End to emergency SNAP benefits poses risk to Southeast Fairfax County residents
The imminent end to the pandemic-related temporary increase in federal nutritional assistance benefits to households participating in the Supplemental Nutrition Assistance Program (SNAP) may put a serious crimp in families’ food budgets and cause a run on local food banks in mid-March, according to nonprofit leaders familiar with the situation. The change could reduce some families’ food budgets by between $95 and over $400 per month.
At a Feb. 9 meeting of the South County Task Force Steering Committee, guest speaker Patricia Araujo of Fairfax County Department of Family Services’ Public Assistance and Employment Services Division, told leaders of Richmond Highway charitable organizations that the final emergency allotment of funds will be provided to SNAP recipients Feb. 16. From that point on, households will receive only the basic benefits they received prior to the COVID-19 pandemic.
SNAP, formerly known as food stamps, enables eligible individuals and families to receive monthly nutritional assistance benefits via an Electronic Benefits Card to supplement the purchase of nutritious foods. SNAP emergency allotments were a temporary change to SNAP benefits that began in March 2020, according to the Virginia Department of Social Services. The allotments raised SNAP households’ existing monthly benefit amount to the maximum allowable based on household size rather than income limits.
While all SNAP households recently received written notification from the Department of Social Services about the end to the emergency allotments, local nonprofits and county Department of Family Services workers are concerned that the relatively short notice won’t give families much time to prepare and that some may be caught off guard when they don’t receive an extra payment in March.
Southeast Fairfax County food pantries operated by nonprofits like United Community and Lorton Community Action Center may experience unusually strong demand the weekend of March 18-19, if families remain unaware of the change, said Araujo. She noted an earlier instance when benefits were delayed because of technical errors, causing food banks to be overrun.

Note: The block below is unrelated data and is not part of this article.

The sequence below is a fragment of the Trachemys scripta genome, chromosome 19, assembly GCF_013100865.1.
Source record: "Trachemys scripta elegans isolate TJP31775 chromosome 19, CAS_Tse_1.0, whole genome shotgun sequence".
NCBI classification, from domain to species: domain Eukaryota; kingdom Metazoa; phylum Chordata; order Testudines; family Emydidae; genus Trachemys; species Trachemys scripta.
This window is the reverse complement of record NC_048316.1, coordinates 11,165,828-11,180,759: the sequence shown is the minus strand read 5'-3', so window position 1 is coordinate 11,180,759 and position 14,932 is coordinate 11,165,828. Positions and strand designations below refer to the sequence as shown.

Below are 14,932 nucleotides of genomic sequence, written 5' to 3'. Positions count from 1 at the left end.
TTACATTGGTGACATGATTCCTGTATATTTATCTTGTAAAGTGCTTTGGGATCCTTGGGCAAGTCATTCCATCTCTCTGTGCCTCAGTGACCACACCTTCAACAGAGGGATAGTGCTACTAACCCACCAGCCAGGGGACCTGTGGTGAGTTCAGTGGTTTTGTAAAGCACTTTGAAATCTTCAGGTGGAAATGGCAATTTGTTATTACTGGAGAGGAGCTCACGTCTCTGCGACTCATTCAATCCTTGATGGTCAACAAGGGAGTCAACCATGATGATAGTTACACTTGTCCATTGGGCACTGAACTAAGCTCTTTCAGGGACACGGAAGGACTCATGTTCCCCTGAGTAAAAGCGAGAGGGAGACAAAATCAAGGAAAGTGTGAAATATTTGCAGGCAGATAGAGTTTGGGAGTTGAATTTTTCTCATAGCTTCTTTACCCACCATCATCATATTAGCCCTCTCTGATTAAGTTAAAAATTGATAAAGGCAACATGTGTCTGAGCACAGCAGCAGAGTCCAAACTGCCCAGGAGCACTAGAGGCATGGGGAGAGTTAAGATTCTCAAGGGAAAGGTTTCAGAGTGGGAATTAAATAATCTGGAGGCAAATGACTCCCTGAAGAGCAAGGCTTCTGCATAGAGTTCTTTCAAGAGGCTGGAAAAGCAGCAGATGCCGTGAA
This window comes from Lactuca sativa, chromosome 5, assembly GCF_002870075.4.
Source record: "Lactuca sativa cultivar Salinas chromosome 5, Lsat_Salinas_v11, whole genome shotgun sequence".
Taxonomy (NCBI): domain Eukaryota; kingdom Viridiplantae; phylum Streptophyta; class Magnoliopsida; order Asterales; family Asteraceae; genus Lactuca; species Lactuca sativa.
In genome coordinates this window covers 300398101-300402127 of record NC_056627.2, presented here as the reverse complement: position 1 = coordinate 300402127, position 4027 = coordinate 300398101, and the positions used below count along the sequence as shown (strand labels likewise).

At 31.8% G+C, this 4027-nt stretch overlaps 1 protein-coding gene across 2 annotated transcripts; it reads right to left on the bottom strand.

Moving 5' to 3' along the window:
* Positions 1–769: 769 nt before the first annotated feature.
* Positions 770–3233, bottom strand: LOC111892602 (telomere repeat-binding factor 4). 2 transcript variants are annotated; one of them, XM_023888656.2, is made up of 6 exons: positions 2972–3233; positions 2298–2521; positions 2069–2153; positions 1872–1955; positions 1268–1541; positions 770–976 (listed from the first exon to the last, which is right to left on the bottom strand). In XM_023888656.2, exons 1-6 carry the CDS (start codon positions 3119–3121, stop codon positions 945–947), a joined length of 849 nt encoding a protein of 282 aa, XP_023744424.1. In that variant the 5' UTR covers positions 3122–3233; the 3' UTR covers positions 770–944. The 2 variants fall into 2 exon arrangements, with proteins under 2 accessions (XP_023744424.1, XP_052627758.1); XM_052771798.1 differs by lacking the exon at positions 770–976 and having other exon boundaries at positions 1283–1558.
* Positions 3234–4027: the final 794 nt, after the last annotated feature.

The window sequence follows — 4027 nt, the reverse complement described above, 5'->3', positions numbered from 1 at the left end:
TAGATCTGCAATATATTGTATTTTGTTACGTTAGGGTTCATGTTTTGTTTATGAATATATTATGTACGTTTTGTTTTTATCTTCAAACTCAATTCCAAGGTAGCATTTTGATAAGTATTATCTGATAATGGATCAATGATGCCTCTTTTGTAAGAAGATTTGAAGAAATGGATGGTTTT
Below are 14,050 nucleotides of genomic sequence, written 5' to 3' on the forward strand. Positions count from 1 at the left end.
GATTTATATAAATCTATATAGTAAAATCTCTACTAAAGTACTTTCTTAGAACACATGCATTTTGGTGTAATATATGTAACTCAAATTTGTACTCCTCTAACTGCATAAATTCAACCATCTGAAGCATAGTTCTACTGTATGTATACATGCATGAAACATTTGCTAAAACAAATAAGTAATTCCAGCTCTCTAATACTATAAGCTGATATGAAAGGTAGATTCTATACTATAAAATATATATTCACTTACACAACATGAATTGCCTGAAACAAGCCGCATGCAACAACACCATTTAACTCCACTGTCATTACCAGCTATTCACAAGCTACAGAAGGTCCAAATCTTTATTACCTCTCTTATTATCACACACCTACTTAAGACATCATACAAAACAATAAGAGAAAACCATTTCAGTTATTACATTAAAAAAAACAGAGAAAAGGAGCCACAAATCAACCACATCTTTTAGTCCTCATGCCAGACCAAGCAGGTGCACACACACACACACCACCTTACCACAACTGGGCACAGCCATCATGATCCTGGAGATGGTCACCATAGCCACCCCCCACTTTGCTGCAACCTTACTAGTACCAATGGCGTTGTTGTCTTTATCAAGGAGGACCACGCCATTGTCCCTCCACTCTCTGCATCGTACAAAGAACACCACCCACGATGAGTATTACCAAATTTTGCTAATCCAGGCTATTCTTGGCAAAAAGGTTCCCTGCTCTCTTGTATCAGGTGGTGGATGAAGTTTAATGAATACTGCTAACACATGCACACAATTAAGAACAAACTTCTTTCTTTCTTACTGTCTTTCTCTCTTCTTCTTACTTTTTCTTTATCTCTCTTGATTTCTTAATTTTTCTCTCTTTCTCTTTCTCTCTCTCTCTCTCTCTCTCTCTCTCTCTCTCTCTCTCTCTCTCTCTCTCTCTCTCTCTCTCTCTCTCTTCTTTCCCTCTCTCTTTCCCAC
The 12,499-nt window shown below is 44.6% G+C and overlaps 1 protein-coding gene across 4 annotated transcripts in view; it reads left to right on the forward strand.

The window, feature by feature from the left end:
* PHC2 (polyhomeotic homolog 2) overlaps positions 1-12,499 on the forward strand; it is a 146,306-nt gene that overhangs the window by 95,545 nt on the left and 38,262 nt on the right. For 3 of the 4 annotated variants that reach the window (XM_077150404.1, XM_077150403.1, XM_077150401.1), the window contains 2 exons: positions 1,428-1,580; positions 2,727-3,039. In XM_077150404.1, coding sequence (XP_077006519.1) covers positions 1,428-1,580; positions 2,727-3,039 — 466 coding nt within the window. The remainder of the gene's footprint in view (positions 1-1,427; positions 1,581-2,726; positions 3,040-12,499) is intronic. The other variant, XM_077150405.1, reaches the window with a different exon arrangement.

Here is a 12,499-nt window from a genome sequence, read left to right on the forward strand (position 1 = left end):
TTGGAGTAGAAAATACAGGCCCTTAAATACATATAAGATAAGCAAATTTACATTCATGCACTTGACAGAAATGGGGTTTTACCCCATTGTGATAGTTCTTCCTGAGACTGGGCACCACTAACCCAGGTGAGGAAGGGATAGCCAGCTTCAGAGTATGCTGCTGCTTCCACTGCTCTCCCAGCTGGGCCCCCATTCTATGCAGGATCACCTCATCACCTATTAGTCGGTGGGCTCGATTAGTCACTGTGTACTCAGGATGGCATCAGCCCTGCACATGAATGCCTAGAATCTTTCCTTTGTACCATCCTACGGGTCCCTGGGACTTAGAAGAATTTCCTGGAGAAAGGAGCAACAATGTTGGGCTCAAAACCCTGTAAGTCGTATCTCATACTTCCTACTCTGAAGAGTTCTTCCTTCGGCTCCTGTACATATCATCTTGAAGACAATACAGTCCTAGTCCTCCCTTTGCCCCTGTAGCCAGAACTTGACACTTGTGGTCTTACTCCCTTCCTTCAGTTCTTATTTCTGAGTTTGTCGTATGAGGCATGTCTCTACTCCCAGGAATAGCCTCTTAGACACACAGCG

Current economic conditions could worsen the impact of the SNAP change on local families, said Mary Paden, chair of the South County Task Force.
“Cutbacks in federal COVID-related relief, along with rising rents and inflation, could cause hardship in the Route 1 low-income community,” said Paden. “Nonprofits and food distributors have been telling us lately that the economic situation for low-income workers is worse now than before COVID, so cutbacks could cause even more hardship. We have also seen major cutbacks to rent relief programs and anticipate a large rise in evictions in the January data.”
United Community’s food pantry experienced a more than 300% increase in demand during the pandemic, according to Executive Director Alison DeCourcey. The organization is in the process of renovating its space at its Fordson Road location to provide expanded food storage and distribution services.
SNAP COVID-19 emergency allotments were terminated in the 32 U.S. states and territories that still provided them, by the Consolidated Appropriations Act, 2023, which was signed into law by President Joe Biden on Dec. 29, 2022.
According to the U.S. Department of Agriculture’s Food and Nutrition Service, which administers SNAP at the federal level, households that receive both SNAP and Social Security may see their base SNAP benefit decrease as of March 2023 due to higher Social Security benefits.
Fairfax County residents with questions about the change to SNAP benefits can contact the Virginia Department of Social Services’ temporary information line at 1-855-635-4370. Those who need food now can call Fairfax County Coordinated Services Planning at 703-222-0880.